Applying Pareto’s Law to Retail Analytics


We are often asked by suppliers, what determines which products get ranged in which stores and how can we influence the decision? 

Have you ever noticed that 80% of your results come from just 20% of your efforts? Welcome to Pareto’s Law, where a small portion of your actions can yield the most significant impact. Understanding this rule will transform how you approach retail analytics and allow your brand to stand out with needle-moving suggestions backed with data. 

This article will explore a practical 80/20 use case that consumer brands frequently face – Creating an item-level analysis to uncover which portions of the assortment disproportionately produce the most revenue.

Brands start each season with a collaborative planning process in which volume objectives are agreed upon with the retailer. From here, the brand attempts to figure out a supply plan to flow inventory through its distribution center(s) and back to the retailers’ stores. Inevitably, the best-selling items will run out of stock, and the slowest-moving items quickly become excess inventory. To mitigate the stock-out risk, brands invest in safety stock.

Using Pareto’s Law, brands can determine which items to take a deeper inventory position. Let’s walk through a simple example using Power BI.


Step 1: Pull a simple P.O.S. dataset containing date, store, item, and sales. A sample of data is shown below. The actual dataset contains 10,000 rows. 


Step 2: Roll up the data on the item level and sum the total sales — a sample of how the aggregation looks are below. The items are ranked from highest revenue to lowest.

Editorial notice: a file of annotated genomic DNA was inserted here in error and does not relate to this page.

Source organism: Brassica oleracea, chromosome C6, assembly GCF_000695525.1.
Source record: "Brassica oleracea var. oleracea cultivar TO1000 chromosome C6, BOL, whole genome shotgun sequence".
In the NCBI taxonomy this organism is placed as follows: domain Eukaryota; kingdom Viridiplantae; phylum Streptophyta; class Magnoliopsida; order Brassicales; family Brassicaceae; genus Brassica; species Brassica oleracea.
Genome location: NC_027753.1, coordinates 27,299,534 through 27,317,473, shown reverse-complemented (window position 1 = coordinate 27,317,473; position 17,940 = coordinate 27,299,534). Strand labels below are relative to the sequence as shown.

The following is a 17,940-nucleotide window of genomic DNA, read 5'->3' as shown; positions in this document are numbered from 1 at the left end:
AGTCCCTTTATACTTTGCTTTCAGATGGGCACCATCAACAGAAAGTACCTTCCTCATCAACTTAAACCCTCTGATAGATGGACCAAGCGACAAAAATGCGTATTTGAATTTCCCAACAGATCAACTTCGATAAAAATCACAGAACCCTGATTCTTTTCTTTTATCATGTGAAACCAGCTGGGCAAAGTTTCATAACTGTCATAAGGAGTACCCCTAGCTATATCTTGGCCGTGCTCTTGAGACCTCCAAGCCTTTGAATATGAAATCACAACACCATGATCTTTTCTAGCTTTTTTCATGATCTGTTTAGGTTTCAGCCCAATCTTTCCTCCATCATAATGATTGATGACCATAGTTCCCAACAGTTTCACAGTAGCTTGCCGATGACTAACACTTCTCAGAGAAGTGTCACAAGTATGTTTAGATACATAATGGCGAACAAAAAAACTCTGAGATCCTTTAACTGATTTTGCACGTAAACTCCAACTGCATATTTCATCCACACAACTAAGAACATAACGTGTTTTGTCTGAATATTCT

Step 3: Cumulative total calculations work best against temporal or numeric values, given the need to sort. Our example deals with a text data type, item. To allow for proper sort order, a “helper” column is created that ranks each items aggregated sales figure. 

The DAX driving this column looks like this. 


Step 4: Now that we have a numeric field to sort our item level sales by, we can calculate the cumulative sales value. 

The DAX powering the column ‘Product Running Total Final’ can be seen below. 


Step 5: Convert the column ‘Product Running Total Final’ to a percent. 

Here is the DAX for the column ‘% Running Total Product.’ 


Step 6: Let’s visualize how Pareto’s Law works on our dataset. The image below highlights the 27% of the items (38 of 141 total items) in the assortment contributing 80% of sales. From here, the brand can take the subset of high-performing items and work with the supply team to take a more significant inventory position. 


Step 7: Pairing fast-moving products alongside retail inventory distribution will help the brand make a case for the merchant to invest more in top items. Repeating steps 1-6 based on inventory units, not sales, and one final data merge produces the below graphic (sample).. The imbalance is clear – inventory is not keeping up with the top-moving items. 



Pareto’s law is only half of the equation.

Any business analyst worth their salt will take the extra step to diagnose why the 38 items in our analysis are driving so much business. The merchant team will want to understand the underlying demand drivers before raising their buy outlook. This conversation won’t end well if you can’t tie the trend to sustainable reasons. 

    • Is your brand running national marketing campaigns for the top items?
    • Is the consumer buying trend from your market share data showing shoppers trading up/down?
    • Are the other 80% of underperforming items chronically out of stock?
    • Are pay-per-click marketing campaigns driving omnichannel business? 

The framework presented in this article requires a few ingredients – P.O.S. data and Power BI DAX chops. Pulling this data from multiple retail portals is a significant hurdle. This is precisely where the SaaS community can step in, such as Krunchbox. Pass off the hassle of acquiring P.O.S. data at scale, and focus on extracting value from the data.